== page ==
Whalefall is astonishing, a psychedelic odyssey in the belly of a whale. An escape room puzzle with clues from the past and from beyond the grave. Claustrophobic, scary and supposedly scientifically accurate: hell, I believed it. I paused a couple of times to look up some visual references, I’m no diver, and found myself in a rabbithole reading about giant abyssal sea creatures. Incredible stuff, but the book alone is enough to make you feel small. The book is visual on a grand & biblical scale, the ocean a primordial, alien world that holds all truth within. I read part of it while wading in the ocean, letting the book suffuse into my brain in the way really good stories can.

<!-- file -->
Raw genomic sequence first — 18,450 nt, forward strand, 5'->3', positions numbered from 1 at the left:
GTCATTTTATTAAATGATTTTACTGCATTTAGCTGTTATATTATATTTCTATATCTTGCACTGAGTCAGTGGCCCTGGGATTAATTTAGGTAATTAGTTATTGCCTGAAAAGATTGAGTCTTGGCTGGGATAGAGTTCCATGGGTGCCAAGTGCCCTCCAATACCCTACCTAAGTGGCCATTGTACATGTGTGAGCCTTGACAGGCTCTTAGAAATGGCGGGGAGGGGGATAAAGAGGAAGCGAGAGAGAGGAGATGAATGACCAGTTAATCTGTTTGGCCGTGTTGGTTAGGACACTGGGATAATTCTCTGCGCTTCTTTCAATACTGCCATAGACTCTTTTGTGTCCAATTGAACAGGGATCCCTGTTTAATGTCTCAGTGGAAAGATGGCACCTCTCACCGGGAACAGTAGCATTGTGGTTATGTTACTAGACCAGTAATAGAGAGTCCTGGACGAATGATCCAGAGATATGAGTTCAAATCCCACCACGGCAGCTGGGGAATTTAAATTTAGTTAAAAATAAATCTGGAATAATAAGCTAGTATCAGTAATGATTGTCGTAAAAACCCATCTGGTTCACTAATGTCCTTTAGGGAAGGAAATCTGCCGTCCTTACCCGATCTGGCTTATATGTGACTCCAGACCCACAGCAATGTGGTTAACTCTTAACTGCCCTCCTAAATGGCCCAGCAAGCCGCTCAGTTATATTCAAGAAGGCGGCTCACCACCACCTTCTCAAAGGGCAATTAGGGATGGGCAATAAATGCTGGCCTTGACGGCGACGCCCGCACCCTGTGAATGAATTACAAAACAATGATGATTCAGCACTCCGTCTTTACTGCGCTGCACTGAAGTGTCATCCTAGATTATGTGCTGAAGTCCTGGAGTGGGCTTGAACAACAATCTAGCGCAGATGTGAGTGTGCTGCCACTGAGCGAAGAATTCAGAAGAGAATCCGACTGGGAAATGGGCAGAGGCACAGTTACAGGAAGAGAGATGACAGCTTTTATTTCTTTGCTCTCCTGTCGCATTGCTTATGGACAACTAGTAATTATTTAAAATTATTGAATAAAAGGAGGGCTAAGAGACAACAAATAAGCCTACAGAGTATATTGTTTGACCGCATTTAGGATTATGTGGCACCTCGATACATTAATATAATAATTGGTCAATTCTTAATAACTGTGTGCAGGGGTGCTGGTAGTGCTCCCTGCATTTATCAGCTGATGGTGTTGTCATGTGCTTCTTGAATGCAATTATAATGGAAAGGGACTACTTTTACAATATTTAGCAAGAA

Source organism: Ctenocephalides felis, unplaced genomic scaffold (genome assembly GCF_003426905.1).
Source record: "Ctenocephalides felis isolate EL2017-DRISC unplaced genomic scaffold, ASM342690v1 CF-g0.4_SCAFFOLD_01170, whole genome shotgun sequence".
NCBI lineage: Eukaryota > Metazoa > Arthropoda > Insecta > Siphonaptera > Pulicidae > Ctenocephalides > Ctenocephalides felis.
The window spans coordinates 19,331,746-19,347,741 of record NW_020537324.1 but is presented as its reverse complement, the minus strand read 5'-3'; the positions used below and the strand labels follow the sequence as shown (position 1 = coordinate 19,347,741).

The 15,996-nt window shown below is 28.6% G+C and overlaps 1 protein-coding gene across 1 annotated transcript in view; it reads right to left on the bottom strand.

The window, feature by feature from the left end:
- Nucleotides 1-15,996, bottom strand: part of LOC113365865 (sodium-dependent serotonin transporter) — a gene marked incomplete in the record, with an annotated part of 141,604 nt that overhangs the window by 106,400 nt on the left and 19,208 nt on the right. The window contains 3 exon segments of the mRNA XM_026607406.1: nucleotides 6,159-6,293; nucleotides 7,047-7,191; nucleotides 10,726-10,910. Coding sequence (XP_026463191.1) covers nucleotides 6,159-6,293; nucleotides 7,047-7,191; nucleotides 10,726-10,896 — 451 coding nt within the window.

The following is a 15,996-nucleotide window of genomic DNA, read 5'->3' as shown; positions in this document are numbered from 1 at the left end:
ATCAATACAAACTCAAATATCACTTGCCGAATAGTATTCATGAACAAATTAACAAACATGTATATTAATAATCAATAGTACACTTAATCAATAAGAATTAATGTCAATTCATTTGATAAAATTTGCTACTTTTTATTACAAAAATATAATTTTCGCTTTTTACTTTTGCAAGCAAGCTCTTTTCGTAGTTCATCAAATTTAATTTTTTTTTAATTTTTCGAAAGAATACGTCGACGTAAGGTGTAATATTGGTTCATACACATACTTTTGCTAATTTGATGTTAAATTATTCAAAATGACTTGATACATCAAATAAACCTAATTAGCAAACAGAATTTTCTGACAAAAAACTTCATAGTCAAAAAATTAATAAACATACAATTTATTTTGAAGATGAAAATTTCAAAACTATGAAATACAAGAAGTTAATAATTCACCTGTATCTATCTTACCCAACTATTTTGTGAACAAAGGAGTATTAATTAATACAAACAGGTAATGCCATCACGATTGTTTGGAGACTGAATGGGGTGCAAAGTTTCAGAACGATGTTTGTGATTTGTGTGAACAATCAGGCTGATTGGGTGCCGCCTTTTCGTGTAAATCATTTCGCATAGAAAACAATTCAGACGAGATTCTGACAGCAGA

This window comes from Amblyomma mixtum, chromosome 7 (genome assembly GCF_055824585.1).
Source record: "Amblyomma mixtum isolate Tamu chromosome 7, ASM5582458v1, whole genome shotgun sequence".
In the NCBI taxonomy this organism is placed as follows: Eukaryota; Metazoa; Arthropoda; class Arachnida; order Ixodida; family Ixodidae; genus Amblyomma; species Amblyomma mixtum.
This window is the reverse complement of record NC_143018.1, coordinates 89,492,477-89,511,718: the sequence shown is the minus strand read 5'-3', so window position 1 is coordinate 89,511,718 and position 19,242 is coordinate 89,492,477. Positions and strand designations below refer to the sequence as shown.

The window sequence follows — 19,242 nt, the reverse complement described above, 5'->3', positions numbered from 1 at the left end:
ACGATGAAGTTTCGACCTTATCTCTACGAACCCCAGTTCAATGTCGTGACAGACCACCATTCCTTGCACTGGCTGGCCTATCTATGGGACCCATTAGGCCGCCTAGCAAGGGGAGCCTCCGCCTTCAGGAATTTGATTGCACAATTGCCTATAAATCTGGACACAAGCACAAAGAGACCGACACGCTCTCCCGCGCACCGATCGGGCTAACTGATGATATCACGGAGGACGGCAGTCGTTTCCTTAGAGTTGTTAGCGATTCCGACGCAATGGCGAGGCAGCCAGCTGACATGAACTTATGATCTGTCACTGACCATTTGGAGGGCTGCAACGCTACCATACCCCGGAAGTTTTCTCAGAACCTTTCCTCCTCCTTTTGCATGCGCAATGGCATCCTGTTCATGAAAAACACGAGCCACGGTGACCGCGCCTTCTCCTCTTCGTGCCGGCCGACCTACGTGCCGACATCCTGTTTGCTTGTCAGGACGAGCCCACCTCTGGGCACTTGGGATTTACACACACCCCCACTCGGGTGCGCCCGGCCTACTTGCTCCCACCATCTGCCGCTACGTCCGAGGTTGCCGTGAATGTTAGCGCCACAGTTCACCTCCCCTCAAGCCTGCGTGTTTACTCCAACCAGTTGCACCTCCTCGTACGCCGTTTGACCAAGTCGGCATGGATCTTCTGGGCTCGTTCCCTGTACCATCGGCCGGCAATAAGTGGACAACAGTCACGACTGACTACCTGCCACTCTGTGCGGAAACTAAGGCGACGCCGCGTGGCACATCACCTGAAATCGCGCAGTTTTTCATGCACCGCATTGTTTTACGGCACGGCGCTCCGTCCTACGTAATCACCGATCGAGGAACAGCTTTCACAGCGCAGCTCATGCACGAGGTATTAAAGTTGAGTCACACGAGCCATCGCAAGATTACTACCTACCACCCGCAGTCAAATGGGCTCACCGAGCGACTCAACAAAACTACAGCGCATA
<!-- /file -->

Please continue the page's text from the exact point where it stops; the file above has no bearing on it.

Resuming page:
Jay’s adventure is written in real-time present tense, with flashbacks (also present tense). Without spoiling anything, his father Mitt was an experienced diver – who taught seventeen year old Jay everything he knows about diving – and him and Jay had a complicated relationship before Mitt’s death. Jay’s experience here is about confronting his grief, finding himself and his place. My own father died when I was fifteen, I have older sisters and no brothers like Jay, and while my relationship with my own father was very different, this hit me, like Kraus describes a wave at one point, like a chest of drawers. I felt like I was in a mushroom trip exploring my own grief.

Learn more about the author at danielkraus.com

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